“The dozens of young Cambodian artists who have exhibited at Java have played significant roles in the Cambodian art scene,” Langlois said in an interview.

Artists who have shown their work at Java have pursued subjects like culture, conservation, the environment and the daily lives of other Cambodians.

At least 20 different Cambodians have shown their work at the gallery. Chath Piersath, a painter, said Langlois was the “first foreigner” to concern herself with Cambodian art.

Leang Seckon, a painter, said Langlois had helped Cambodian art reach foreigners and encouraged younger artists to pursue more works.

“Java is a center for training professionalism in art and for counseling the establishment, innovation and exhibition of new works of art,” he said. It has also provided a venue for Cambodian artists to study works “from many countries,” he said.

“At this time, foreigners have come to see the development of Cambodian works of art, which began to rise up after the war,” he said.

Leang Seckon has shown 100 different works at the gallery over the past 10 years, fetching tens of thousands of dollars.

“I developed into a well-known artist in Cambodia and now I’ve become an internationally recognized painter,” he said. “I’m very happy for the art works that I have learned from paintings of different countries at Java, such as the United States, France and the United Kingdom.”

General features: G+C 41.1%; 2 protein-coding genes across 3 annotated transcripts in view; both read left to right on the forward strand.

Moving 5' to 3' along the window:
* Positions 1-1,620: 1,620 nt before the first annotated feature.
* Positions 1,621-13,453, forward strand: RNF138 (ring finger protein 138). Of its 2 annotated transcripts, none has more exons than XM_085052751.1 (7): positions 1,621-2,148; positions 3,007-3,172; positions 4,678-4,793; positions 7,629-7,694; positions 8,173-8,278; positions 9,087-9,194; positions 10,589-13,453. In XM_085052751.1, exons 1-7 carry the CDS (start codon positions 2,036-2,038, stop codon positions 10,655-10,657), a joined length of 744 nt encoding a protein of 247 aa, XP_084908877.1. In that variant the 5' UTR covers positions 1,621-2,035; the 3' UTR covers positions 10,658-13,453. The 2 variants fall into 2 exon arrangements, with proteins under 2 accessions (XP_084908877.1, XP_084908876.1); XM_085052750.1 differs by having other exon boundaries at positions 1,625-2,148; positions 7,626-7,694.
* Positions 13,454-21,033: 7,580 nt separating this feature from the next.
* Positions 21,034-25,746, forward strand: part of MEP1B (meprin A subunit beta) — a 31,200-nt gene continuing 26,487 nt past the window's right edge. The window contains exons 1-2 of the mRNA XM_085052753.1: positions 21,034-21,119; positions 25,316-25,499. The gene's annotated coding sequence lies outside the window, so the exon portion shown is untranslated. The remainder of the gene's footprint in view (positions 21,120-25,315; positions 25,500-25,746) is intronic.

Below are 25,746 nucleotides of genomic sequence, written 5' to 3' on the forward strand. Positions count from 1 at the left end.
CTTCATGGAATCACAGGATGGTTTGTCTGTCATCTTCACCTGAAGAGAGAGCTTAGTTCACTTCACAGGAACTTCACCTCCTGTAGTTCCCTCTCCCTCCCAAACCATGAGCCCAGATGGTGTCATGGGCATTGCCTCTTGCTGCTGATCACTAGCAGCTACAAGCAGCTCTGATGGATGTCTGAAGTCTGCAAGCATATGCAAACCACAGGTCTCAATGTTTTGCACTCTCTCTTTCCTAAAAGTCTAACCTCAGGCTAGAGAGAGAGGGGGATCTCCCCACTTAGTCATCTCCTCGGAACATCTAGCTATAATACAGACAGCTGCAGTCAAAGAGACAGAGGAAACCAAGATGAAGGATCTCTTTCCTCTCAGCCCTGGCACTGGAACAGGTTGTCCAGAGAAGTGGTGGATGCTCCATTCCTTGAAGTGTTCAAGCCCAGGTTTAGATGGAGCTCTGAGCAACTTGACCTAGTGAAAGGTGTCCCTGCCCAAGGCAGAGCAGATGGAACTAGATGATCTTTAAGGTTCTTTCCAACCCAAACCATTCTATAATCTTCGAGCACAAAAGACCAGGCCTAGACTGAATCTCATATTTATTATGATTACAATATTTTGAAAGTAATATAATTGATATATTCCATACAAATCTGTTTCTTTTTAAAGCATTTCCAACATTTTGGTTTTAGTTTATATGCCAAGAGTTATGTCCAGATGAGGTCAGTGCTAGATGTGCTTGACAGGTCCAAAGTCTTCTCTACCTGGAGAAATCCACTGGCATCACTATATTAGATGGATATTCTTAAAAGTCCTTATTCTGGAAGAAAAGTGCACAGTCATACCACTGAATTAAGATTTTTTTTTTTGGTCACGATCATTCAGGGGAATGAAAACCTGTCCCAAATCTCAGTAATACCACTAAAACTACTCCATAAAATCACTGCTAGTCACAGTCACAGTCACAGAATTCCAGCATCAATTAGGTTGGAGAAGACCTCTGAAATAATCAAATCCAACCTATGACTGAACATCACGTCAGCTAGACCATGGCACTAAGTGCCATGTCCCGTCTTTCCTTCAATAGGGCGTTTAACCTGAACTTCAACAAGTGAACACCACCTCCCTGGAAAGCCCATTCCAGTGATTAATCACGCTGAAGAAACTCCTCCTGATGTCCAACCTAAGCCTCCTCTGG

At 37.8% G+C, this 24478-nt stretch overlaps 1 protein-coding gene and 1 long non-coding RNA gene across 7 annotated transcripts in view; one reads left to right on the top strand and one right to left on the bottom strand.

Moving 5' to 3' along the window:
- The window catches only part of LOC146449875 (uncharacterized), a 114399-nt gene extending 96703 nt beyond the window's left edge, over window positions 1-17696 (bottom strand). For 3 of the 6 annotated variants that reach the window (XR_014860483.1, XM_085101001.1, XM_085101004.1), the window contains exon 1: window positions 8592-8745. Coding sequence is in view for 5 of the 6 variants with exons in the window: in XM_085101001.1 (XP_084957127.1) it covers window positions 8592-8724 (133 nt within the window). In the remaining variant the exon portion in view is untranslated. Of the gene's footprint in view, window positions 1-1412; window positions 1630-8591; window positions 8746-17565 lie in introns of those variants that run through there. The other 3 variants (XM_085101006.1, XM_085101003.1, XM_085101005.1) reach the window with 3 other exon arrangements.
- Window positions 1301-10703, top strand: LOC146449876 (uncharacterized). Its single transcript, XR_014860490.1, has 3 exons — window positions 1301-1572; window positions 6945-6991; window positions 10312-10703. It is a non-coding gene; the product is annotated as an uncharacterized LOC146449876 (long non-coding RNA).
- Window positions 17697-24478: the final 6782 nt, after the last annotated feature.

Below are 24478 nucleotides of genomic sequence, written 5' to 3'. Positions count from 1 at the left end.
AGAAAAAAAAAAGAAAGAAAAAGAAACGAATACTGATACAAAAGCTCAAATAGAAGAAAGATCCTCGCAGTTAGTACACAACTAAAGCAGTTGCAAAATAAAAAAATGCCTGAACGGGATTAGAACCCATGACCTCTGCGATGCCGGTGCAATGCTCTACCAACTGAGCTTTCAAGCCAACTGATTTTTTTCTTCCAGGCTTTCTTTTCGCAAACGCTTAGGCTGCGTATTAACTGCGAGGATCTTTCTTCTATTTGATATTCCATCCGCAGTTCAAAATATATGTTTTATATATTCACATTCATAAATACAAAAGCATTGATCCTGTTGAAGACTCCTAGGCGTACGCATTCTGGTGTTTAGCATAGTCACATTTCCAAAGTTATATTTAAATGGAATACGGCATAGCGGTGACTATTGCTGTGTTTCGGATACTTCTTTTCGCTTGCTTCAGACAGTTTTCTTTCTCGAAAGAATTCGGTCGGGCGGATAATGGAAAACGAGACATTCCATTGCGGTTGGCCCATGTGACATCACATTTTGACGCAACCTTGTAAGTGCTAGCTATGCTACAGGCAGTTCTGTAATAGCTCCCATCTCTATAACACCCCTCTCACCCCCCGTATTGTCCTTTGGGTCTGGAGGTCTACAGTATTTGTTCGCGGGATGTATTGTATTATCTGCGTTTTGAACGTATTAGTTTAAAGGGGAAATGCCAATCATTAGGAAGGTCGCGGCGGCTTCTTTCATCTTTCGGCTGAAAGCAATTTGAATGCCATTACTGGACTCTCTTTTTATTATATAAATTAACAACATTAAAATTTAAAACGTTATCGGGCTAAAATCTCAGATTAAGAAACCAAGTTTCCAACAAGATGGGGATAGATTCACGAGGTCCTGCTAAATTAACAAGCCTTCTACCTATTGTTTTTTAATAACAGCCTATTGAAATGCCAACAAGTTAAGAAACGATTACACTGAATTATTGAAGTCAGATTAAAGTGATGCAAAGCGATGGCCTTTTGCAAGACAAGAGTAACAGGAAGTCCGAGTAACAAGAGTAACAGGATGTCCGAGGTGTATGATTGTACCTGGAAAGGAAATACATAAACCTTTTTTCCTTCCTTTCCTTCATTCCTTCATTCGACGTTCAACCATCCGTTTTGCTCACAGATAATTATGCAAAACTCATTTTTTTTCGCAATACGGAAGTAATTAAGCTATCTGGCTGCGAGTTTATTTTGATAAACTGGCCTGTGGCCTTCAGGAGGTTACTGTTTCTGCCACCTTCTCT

Oeur Sokuntevy, perhaps Cambodia’s best-known female artist, said Java helped artists train and develop.

“Ms. Dana has helped counsel Cambodian artists in painting and promoted their knowledge, understanding and wisdom of the Cambodian artists,” Oeur Sokuntevy said. “I have more understanding of technical painting, and the reason is the establishment of my art works at Java.”

So far, Oeur Sokuntevy has shown 55 works of art at Java, including paintings and sculpture, with price tags between $400 and $500. But it’s not about the money, she says.

“We do not hope to sell the paintings,” she said. “We show our art works, and we want our work recognized by the international community. It doesn’t mean that we just sell our work.”

While some work brings high prices, “for the artists, they think that they do not need the money, but they think of producing new innovations and strangeness in their works.”
Read more!

Railway Presents Relocation Woes: Housing Advocate

A railway rehabilitation project under a loan from the Asian Development Bank will impact 4,000 families, and a housing rights advocate said Thursday the solutions for them are inadequate.